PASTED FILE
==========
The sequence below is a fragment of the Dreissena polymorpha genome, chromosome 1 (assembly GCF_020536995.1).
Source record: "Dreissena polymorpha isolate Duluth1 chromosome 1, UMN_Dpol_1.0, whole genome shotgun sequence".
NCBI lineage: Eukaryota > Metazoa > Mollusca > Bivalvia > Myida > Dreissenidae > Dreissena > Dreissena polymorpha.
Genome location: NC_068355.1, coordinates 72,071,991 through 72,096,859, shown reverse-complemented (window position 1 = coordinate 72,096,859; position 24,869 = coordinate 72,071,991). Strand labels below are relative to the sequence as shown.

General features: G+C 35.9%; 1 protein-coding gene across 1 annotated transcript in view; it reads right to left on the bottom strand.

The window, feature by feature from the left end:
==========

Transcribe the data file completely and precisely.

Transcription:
The sequence below is a fragment of the Dreissena polymorpha genome, chromosome 1 (assembly GCF_020536995.1).
Source record: "Dreissena polymorpha isolate Duluth1 chromosome 1, UMN_Dpol_1.0, whole genome shotgun sequence".
NCBI lineage: Eukaryota > Metazoa > Mollusca > Bivalvia > Myida > Dreissenidae > Dreissena > Dreissena polymorpha.
Genome location: NC_068355.1, coordinates 72,071,991 through 72,096,859, shown reverse-complemented (window position 1 = coordinate 72,096,859; position 24,869 = coordinate 72,071,991). Strand labels below are relative to the sequence as shown.

General features: G+C 35.9%; 1 protein-coding gene across 1 annotated transcript in view; it reads right to left on the bottom strand.

The window, feature by feature from the left end: